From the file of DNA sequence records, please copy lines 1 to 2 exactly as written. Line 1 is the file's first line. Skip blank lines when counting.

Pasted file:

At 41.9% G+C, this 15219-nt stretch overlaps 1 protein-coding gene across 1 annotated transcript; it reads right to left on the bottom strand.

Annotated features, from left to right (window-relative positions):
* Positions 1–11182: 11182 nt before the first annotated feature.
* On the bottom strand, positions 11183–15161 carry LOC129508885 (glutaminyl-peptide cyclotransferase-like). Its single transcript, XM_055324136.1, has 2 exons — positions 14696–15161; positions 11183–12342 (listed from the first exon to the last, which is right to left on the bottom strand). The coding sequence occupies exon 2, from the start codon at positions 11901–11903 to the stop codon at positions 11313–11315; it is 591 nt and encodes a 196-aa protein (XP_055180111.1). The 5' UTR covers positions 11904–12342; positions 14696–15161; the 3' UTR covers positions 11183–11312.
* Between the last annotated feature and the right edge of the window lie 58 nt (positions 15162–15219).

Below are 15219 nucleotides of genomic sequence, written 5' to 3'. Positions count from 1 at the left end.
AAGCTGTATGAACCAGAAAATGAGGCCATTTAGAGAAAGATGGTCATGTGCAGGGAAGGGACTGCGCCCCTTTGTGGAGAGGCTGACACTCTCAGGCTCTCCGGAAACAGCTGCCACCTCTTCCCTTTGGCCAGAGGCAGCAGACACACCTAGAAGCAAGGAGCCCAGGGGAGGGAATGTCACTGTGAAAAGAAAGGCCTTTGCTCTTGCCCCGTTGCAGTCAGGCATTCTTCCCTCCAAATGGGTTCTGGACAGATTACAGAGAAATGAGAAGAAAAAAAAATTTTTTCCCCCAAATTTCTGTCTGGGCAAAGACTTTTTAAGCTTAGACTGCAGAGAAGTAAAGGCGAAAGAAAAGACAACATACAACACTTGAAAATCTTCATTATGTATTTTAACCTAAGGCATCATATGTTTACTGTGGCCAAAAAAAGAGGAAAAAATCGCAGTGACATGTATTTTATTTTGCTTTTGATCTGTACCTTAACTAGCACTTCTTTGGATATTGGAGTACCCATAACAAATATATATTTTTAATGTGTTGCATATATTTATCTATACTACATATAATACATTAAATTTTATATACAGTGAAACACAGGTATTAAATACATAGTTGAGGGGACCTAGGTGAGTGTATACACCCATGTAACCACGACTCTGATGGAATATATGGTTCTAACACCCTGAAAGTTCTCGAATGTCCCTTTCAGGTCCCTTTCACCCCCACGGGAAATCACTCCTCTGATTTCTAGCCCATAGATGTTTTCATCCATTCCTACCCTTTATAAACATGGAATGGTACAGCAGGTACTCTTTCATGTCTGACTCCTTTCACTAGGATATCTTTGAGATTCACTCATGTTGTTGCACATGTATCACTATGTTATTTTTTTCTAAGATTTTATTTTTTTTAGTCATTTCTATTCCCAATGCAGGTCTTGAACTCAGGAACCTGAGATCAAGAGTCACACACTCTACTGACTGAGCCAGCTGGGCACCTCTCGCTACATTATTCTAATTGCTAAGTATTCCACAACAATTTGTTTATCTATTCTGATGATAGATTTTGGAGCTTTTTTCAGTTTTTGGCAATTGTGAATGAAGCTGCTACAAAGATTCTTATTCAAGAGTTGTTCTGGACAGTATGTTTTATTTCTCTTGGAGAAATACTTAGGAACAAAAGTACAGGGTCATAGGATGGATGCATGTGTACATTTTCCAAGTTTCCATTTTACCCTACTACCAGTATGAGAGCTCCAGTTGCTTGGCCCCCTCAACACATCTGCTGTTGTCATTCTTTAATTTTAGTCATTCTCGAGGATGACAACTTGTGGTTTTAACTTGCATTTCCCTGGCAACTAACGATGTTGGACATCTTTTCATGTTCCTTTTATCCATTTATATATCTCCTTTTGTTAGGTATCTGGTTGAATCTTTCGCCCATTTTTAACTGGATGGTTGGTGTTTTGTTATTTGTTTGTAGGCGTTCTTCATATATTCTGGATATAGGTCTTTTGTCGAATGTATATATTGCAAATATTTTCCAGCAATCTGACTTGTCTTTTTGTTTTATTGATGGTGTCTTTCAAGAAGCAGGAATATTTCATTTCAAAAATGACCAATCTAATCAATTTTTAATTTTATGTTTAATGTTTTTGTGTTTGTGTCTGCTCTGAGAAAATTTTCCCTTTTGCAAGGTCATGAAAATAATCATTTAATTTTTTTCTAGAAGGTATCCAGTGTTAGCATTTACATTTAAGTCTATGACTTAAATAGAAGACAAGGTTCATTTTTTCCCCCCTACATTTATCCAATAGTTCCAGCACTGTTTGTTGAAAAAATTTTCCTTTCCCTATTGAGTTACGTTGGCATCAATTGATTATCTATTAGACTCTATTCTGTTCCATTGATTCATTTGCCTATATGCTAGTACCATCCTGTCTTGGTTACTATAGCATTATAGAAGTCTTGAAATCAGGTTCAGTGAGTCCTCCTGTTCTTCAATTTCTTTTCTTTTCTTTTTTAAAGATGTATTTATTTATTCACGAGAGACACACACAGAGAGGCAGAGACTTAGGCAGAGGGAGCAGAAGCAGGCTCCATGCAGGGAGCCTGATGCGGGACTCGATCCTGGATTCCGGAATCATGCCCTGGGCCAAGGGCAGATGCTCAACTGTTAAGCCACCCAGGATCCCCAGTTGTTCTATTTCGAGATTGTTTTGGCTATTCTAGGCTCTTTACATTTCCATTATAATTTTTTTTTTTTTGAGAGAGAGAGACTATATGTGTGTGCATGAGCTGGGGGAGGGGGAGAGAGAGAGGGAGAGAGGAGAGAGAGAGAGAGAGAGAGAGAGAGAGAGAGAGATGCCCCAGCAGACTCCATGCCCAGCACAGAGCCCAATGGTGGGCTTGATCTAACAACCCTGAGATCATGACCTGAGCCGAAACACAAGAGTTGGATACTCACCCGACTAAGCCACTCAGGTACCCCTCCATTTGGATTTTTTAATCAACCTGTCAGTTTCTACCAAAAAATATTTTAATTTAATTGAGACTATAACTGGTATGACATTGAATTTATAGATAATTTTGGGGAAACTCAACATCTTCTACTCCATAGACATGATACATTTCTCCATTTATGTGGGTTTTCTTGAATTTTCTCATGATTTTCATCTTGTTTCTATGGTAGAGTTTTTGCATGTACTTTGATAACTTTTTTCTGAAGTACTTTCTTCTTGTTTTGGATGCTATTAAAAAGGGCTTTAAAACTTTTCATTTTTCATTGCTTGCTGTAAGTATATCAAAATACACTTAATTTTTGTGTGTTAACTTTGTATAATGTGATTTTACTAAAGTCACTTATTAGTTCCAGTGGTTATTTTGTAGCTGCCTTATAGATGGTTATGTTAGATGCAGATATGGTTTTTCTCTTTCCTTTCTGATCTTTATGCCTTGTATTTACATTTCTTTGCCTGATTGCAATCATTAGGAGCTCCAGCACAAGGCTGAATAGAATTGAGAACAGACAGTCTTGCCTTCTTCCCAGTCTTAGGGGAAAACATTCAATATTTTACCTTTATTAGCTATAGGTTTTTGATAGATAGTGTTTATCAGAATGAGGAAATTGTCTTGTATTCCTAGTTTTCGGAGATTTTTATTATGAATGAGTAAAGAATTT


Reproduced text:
At 41.9% G+C, this 15219-nt stretch overlaps 1 protein-coding gene across 1 annotated transcript; it reads right to left on the bottom strand.

Annotated features, from left to right (window-relative positions):